Cat: I’m so happy to hear this. It’s very important to me that our organization is one where we thrive as excellent engineers and humans. Is there anything you wish others understood about what it means to be a woman in tech, particularly an SRE? About how you’re perceived, biases, or stereotypes you’d like to correct, or anything else?

Char: Wow, where to start. I wish everyone respected each other equally, period. No more fraternities, no more cliques, no more cool kids. When I connected with other female engineers at the conference, I heard about their frustrations in their own workplaces and they were the same frustrations I had before. As women in tech, it seems like we always have to prove ourselves in ways men don’t. Once we’ve exhausted ourselves, that same toxic culture is reinforced.

Cat: Couldn’t have said it better. Any advice for women considering a career in tech—engineering or otherwise?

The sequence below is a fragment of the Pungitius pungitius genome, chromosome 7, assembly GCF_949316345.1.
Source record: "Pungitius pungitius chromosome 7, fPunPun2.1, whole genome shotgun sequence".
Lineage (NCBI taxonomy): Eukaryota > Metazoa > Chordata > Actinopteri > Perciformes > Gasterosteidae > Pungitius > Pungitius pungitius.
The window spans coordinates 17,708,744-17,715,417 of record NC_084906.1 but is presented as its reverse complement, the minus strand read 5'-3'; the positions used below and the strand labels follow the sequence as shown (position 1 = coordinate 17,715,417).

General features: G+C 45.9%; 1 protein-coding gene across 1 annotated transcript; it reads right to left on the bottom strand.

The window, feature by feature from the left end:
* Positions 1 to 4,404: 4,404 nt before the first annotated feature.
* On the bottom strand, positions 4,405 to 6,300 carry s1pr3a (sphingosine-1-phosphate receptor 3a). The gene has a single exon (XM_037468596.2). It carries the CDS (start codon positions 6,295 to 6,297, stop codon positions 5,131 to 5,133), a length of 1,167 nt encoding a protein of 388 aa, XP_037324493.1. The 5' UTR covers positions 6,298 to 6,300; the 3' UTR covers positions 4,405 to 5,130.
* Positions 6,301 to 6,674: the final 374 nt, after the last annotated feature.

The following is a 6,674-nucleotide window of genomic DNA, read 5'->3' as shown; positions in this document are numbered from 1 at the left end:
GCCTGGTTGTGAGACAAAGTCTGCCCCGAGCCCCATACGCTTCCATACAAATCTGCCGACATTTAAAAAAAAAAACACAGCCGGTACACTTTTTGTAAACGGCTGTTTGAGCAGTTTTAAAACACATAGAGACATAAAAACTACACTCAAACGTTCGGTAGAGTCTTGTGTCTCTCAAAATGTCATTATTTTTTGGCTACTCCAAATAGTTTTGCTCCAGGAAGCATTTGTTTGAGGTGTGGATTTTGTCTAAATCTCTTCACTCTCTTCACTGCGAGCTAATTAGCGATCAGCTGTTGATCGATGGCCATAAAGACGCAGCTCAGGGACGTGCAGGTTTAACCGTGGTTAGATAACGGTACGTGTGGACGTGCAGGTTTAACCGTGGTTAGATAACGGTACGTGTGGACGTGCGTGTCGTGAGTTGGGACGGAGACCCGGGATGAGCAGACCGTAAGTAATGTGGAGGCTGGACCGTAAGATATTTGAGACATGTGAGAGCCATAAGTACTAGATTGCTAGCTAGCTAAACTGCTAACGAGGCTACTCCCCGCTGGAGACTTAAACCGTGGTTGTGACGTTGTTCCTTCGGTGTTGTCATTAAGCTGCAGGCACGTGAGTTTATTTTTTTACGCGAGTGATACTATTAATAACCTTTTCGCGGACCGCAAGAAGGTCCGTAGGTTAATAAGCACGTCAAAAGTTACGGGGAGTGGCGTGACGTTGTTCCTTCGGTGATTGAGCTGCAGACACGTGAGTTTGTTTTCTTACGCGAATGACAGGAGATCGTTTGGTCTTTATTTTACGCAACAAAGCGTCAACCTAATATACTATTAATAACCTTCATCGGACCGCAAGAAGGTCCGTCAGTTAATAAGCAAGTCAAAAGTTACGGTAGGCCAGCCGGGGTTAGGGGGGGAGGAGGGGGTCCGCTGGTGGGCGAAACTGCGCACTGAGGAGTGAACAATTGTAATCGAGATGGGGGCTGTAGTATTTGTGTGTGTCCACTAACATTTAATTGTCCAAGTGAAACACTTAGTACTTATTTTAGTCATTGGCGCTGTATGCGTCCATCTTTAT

Char: It’s easier than ever to learn how to code and get resources online. If you enjoy doing it, you should give it a go and learn. Build your github repo and be open to trying out a variety of projects that interest you. Also, you don’t have to chase big tech companies, you don’t have to drink the Kool-Aid. If you can find a company that has a healthy work environment and culture, that’s priceless (that’s Expel for me). There’s still a lot of frustrating things about the tech industry and its culture, but I honestly think it’s slightly less toxic now than three years ago.


A serious commitment to equity, inclusion, and diversity is a core foundational principle at Expel. If you’d like to know more, please visit our Careers page or send us a note.